In November 2019, we hosted 120 or so key stakeholders in the housing industry for a deep dive event focused on driving attainability for middle income households – those who make roughly $50K-$125K per year.

In table-based think tanks of six to eight people, we addressed 15 questions related to PLACE, PRODUCT and PRODUCTION (or process) – the three big buckets that need to be tackled to make homes more attainable without sacrificing the quality of our homes and our lives.

Here’s a question from the PLACE segment of our agenda.

If your market won’t allow for different housing types (i.e., triplexes, single family residences, etc.) how can you successfully pilot new housing types to spur broader absorption?


We asked 28 thought leaders, including housing developers, regional and national builders; experts in innovation, architecture, government relations, off-site construction, marketing, recruiting and media; researchers / analysts; manufacturers and an academic.

Here’s what they had to say.

1: Look for a Win-Win.

Approach the mayor and city council upfront. You won’t know for sure until you ask. Keep the bigger picture of improving your community in mind.

If you go in with a preconceived notion that you’re either going to slam something through or that they’re not going to accept what you want, that’s where a lot of the stumbling blocks happen.

Really seek to understand what the municipalities are after. Talk to them about their pain points. Think about how you can solve a pain point that they have and negotiate to get what you want.

There’s a tool that may help. The City of Los Angeles provides a really good guide for how to get new things introduced and approved. (The Alliance team is checking into this. Stay tuned!)

2: Become a Better Storyteller.

Find other projects – case studies of housing and development types similar to what you’re proposing that have worked elsewhere. If you can tell [municipalities] a good story and show them how other communities have benefited, it will be easier for them to bite off on something new. Then you’ve got a lot better chance to get things rezoned. And since almost every municipality in the country has an affordability issue, going in with the intent to deliver [more] affordable product really does open up some doors.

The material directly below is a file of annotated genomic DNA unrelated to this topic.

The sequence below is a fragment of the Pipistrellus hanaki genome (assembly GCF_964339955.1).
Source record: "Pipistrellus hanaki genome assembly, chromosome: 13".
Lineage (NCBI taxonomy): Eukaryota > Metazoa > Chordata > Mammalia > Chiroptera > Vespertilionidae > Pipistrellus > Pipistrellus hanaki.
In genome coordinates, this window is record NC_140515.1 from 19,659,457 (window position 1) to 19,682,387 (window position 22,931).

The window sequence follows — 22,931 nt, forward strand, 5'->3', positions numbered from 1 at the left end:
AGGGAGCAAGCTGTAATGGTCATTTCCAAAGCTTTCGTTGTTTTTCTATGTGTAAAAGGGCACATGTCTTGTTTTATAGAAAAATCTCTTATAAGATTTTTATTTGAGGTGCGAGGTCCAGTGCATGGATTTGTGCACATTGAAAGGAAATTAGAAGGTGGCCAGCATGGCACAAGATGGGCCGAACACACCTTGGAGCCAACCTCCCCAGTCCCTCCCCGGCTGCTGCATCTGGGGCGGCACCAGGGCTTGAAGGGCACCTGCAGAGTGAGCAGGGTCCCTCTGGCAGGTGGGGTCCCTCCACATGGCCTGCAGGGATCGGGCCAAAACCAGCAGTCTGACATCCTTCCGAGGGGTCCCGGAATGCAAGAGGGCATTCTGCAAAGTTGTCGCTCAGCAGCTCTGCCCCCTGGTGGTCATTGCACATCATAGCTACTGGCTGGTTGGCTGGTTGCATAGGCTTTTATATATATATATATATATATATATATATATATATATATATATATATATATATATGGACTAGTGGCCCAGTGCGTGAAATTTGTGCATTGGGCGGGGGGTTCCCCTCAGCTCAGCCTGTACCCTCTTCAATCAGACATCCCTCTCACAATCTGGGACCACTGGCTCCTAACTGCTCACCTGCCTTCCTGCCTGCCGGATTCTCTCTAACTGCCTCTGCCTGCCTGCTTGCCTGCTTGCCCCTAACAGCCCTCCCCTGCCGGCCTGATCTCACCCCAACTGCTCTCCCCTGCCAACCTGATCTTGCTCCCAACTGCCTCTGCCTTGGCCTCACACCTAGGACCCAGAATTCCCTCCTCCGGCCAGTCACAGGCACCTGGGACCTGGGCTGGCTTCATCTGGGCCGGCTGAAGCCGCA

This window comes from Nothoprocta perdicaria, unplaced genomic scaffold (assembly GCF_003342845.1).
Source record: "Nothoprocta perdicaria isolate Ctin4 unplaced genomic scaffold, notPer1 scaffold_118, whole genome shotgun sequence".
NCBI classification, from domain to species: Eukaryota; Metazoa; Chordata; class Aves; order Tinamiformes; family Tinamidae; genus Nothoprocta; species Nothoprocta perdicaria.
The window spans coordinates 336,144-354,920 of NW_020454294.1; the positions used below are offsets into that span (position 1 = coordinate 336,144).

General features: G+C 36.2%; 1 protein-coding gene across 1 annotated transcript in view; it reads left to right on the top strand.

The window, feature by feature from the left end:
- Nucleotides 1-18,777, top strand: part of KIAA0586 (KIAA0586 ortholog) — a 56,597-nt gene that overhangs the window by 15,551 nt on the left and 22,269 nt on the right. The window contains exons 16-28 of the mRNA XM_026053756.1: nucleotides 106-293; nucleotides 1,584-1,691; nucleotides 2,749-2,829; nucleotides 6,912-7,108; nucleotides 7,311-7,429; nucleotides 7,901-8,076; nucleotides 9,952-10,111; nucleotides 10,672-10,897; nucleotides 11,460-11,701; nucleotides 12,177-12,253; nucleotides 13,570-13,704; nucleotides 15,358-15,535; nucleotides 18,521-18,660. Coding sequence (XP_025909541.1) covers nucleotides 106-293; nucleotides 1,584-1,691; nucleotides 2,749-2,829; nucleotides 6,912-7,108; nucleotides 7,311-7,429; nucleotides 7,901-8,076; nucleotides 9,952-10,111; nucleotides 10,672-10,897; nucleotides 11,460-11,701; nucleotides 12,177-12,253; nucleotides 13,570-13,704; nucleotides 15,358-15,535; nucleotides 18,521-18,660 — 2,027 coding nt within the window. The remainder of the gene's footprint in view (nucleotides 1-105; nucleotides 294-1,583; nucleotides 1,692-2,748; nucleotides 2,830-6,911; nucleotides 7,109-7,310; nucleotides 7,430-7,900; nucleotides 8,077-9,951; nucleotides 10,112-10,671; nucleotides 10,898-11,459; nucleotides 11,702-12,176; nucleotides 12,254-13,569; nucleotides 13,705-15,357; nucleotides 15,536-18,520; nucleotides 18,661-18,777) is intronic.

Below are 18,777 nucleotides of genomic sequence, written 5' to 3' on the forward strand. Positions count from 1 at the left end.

3: Look Beyond the Here and Now.

One of the biggest challenges we face is NIMBYism. And the regulators are listening to that. We need to work together to change the long-term mindset of the people already living in these communities, who are fighting new zoning or higher density.

Often if we as the housing industry are trying to convince the regulators, it seems as if we have an axe to grind, so they shut down automatically. We need to collaborate more with other key stakeholders who have relevancy and power in their communities, so that it’s not just us asking for change.

Who can we can get to join us? The AARPs (or other interest groups with numbers and teeth)? The Apples (or other big companies who may have a stake in and influence over the local market)? Who are the other titans that are involved somewhere along the distribution channel in this industry? How do we engage them to take on the fight for us?

What’s Next?

This is one question of many we discussed. More questions and insights will be posted over the next few months. Watch our home page for a link to our Attainability in U.S. Housing Roadmap. We invite you to join the conversation. Reach out to Betsy with an idea to share or contact Natalie to make sure you’re on our distribution list.

Read More Think Tank Recaps